I’ve got my first music writing gig in a while, reviewing the new Shondes album for the Forward. And while it’s weird to be listening to music in the middle of Sefirat HaOmer, it’s also kind of cool. The other day, right before my gig, I got a song stuck in my head (“Maps” by the Yeah Yeah Yeahs, if you were wondering). I was fasting from music, but I could still taste it, so to speak — much like Roger Ebert, who can no longer eat food due to cancer, writes about still getting ghost tastes in his mouth.
And then yesterday was Lag BaOmer, the joyful day that ends it all.
No matter where in the world you are for Lag BaOmer, either Meron or not in Meron, there are crazy celebrations. In Crown Heights yesterday, we stumbled upon a huge parade, a parade that was more like a March on Washington — literally thousands of little Hasid-lets in bright orange T-shirts worn above white long-sleeve shirts. In the grand tradition of Hasidic events with superlative non-descriptive titles like The Big Event, yesterday’s festivities were known as The Great Parade.
And I know this won’t mean anything to 99% of you, but it was sort of the Hasidic equivalent of a Beatles reunion show, if the Beatles had never played on stage together before. The (Great!) Parade’s three headliners were all one-namers, like Madonna or Prince: Lipa! MBD! Avrohom Fried (who, okay, isn’t a one-namer, but has that star appeal nonetheless). And — and, okay, this was a big one, especially for those of us who are under two years old — Uncle Moishy!
The biggest show going on wasn’t even on the stage. It was in the streets. Intent on making my family happy, I trudged to the end of the line that snaked outside the barbershop, where dozens of men waited for their first haircut in 33 days. Ahead of me, a bunch of people were recounting the age-old debate about whether the Lubavitcher Rebbe is really the Messiah — since the star-studded event brought in thousands of newcomers to Crown Heights, and there’s really only one thing that newcomers to Crown Heights talk about. Behind me, people were discussing the merits of Uncle Moishy’s music. As you can imagine, I have some pretty strong opinions — I’m a huge fan, and I think that Uncle Moishy honestly gets what kids want to hear. My only serious gripe is that, since my Hebrew name is Moishy, there’s really no way my daughter can have an Uncle Moishy. Unless he’s an uncle-in-law. But, uh…no.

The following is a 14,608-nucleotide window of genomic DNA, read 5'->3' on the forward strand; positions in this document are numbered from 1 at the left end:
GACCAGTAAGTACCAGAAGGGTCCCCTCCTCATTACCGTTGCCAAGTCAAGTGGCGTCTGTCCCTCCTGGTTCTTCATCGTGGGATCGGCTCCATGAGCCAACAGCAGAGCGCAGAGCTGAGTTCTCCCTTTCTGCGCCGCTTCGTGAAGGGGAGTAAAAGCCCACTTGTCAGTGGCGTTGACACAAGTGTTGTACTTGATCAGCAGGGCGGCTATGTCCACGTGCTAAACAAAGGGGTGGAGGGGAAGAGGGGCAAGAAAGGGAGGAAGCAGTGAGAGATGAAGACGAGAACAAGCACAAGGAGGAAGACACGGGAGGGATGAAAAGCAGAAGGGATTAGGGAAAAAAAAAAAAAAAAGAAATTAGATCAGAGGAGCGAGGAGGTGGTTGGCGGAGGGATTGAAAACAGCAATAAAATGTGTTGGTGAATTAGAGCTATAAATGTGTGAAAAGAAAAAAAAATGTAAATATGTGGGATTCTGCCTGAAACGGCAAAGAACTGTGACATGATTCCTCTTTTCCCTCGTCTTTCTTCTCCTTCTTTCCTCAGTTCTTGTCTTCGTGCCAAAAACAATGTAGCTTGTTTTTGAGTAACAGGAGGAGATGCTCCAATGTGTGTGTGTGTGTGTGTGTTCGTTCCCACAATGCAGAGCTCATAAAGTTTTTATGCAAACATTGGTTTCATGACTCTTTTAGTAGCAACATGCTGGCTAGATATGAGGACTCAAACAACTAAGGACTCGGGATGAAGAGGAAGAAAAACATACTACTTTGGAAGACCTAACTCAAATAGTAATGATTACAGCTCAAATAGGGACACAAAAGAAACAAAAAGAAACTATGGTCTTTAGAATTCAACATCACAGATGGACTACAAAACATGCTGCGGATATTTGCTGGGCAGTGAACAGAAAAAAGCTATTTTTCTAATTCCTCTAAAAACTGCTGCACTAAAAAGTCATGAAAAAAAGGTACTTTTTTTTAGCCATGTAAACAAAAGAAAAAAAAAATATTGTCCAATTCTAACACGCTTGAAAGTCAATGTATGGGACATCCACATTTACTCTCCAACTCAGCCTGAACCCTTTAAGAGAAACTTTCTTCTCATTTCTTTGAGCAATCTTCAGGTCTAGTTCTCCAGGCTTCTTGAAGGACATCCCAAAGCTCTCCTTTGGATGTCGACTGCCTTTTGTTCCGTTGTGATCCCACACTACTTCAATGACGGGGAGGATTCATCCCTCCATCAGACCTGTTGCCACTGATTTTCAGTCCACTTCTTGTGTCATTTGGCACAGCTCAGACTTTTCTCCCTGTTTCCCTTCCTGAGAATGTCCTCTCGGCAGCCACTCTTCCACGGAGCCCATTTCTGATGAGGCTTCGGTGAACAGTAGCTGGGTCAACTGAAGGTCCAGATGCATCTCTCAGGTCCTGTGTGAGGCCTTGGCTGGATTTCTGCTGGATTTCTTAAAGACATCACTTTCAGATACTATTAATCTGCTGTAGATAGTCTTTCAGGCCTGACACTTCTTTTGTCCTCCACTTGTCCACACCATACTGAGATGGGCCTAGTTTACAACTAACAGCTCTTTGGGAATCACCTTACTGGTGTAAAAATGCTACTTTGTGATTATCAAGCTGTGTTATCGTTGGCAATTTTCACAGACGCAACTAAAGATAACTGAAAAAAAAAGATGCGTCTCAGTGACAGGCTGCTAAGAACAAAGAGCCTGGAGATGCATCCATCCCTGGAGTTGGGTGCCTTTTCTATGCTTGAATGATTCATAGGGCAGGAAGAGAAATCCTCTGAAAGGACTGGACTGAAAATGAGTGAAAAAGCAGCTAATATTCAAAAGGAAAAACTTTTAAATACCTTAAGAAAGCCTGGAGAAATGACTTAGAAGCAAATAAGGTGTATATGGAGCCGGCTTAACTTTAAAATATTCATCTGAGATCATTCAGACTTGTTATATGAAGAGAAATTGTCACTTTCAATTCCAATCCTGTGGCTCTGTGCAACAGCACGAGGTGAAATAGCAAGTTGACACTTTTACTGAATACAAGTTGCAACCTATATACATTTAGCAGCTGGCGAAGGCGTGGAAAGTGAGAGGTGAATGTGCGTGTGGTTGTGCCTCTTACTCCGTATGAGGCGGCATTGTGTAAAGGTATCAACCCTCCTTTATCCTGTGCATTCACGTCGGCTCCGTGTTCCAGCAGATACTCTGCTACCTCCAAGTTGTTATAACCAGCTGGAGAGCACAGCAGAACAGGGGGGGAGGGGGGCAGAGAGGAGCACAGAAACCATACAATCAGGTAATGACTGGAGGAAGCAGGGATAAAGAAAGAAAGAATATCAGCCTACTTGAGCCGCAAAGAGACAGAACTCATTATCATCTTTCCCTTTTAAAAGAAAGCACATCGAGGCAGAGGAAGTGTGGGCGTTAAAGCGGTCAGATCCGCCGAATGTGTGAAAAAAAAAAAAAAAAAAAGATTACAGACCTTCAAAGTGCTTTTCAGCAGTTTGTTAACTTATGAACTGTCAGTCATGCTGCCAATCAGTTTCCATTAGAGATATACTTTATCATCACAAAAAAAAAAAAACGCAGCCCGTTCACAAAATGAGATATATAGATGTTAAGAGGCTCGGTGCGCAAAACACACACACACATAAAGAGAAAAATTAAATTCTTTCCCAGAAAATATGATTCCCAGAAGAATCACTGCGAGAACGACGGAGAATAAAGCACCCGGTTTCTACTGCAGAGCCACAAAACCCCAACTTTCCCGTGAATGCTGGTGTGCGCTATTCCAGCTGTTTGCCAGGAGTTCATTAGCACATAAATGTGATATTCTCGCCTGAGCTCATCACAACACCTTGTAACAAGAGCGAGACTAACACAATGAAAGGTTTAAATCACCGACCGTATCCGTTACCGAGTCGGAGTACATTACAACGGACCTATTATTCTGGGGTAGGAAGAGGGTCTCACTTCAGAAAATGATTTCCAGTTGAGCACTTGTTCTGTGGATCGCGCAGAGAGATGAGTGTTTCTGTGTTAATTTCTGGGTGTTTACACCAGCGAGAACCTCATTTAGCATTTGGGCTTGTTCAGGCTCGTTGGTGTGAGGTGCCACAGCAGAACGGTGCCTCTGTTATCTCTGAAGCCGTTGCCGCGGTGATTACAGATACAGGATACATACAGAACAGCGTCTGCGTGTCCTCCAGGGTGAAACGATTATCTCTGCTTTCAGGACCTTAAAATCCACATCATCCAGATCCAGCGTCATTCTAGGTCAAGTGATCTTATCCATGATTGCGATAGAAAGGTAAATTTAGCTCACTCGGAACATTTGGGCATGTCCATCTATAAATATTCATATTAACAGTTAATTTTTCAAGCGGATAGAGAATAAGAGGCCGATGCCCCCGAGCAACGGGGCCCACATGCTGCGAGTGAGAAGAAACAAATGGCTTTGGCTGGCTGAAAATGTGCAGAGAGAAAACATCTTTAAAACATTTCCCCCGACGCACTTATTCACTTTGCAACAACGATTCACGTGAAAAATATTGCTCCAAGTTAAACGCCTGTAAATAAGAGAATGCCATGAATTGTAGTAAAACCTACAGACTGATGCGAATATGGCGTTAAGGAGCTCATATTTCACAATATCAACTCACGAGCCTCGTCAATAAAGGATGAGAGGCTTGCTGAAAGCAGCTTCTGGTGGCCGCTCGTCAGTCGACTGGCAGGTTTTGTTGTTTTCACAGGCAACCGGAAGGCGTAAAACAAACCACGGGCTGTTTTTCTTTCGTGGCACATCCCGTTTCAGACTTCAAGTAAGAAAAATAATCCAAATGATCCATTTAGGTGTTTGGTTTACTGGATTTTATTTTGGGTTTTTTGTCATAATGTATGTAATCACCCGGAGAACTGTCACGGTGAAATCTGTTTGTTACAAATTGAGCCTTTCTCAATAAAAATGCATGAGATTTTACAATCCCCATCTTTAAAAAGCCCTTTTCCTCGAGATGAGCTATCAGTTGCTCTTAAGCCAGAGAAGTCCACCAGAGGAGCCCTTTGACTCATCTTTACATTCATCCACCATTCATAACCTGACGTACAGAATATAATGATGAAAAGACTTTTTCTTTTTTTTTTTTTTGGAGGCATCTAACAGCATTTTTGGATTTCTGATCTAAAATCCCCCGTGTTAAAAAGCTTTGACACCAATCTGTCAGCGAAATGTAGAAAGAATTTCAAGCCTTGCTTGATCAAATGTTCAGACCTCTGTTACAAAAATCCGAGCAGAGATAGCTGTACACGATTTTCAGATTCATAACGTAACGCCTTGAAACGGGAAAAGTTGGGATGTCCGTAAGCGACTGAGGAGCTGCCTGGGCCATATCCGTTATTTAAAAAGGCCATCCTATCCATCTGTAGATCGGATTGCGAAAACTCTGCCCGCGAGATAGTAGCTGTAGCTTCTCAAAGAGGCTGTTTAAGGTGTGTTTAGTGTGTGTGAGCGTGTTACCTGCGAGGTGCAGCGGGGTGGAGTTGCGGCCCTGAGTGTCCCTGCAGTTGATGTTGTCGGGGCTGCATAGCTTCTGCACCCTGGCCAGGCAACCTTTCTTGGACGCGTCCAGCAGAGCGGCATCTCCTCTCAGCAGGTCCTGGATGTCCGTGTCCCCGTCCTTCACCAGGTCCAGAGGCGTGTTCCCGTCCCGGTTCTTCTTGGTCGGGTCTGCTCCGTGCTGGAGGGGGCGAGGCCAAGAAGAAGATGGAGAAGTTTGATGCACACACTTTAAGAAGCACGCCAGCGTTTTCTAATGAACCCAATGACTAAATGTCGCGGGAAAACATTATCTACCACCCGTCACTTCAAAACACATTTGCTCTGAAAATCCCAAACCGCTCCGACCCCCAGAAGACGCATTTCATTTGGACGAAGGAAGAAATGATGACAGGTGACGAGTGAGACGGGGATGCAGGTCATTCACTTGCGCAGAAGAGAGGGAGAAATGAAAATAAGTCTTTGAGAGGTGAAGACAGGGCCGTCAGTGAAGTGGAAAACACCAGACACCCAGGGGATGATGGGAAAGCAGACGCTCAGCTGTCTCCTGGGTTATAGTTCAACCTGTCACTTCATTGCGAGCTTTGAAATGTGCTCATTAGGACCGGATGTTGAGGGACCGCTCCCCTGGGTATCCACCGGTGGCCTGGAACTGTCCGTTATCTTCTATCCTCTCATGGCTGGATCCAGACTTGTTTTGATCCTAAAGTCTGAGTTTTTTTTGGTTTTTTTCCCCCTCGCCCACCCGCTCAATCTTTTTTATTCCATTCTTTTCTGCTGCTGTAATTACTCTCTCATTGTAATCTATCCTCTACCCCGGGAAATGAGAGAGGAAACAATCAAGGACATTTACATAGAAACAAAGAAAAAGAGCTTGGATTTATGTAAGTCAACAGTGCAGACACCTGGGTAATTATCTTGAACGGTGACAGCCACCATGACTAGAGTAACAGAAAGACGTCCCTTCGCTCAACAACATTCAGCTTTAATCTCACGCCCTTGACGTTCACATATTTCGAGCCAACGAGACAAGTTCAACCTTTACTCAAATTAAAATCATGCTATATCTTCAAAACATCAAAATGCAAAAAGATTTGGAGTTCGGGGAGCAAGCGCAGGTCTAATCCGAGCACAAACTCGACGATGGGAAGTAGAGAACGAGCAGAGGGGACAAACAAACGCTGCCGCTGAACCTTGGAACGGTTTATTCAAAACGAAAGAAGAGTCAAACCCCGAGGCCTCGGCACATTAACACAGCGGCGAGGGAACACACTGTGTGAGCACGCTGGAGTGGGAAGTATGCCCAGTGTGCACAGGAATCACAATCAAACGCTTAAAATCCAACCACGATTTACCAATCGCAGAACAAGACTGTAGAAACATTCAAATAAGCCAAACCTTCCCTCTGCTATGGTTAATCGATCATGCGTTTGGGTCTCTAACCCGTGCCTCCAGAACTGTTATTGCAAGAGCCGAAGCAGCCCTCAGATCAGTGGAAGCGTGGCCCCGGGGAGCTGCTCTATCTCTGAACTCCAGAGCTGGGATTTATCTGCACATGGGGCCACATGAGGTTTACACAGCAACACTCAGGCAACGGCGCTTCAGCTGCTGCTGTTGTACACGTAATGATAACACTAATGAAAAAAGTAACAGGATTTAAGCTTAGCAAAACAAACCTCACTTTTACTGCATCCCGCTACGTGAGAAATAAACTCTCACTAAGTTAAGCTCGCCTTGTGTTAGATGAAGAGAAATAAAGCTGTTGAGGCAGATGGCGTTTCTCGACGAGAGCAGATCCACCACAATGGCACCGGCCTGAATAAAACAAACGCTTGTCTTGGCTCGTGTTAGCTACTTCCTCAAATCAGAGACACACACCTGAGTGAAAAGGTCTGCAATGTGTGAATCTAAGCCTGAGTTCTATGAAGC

The day went on. Highlight: the What Will Happen When the Messiah Shows Up float, which had a bunch of plastic action figures rising from elaborately-done Styrofoam graves, and a conveyor-belt of babies with impromptu pasted-on cotton-ball beards going around and around in a circle of resurrection. Words can’t begin to express how cool it was, and I honestly pray that the real thing, when it happens, will look as cool. Low point: The petting zoo. I honestly don’t think I’ve ever seen more depressed animals. I think the kids were picking up on it, too — kids were prodding the giant turtle to come out of its shell, which, if you were that turtle, was no incentive to; and there was a monkey inside a cage that was alternately brooding in a corner and having a psychotic meltdown. I’m pretty sure it was mostly the fault of the booking company, and not the parade managers, but still: not cool, folks. And I highly doubt that Shimon bar Yohai‘s followers had giant turtles or monkeys or ibexes around when they went into the forest for their Lag BaOmer celebrations.
Oh, other high point: Bumping into the awesome singer Dov Rosenblatt (and my brother-in-law Boz, who teaches awesome classes) at a booth for Jnet. In his post-Blue Fringe life, he’s moved to Los Angeles and started making musical iPod programs. I was hoping he was performing, but he was just there to have a good time. As is, on Lag BaOmer of all days, totally acceptable.
And now that I can listen to music, it feels like I should binge. My biggest urge so far has been to hear the They Might Be Giants song “Subliminal,” which isn’t even one of my favorite songs of theirs. But who am I to judge? Like Roger Ebert and his food memories, I don’t have control over what my ears want.
Pronounced: khah-SID-ik, Origin: Hebrew, a stream within ultra-Orthodox Judaism that grew out of an 18th-century mystical revival movement.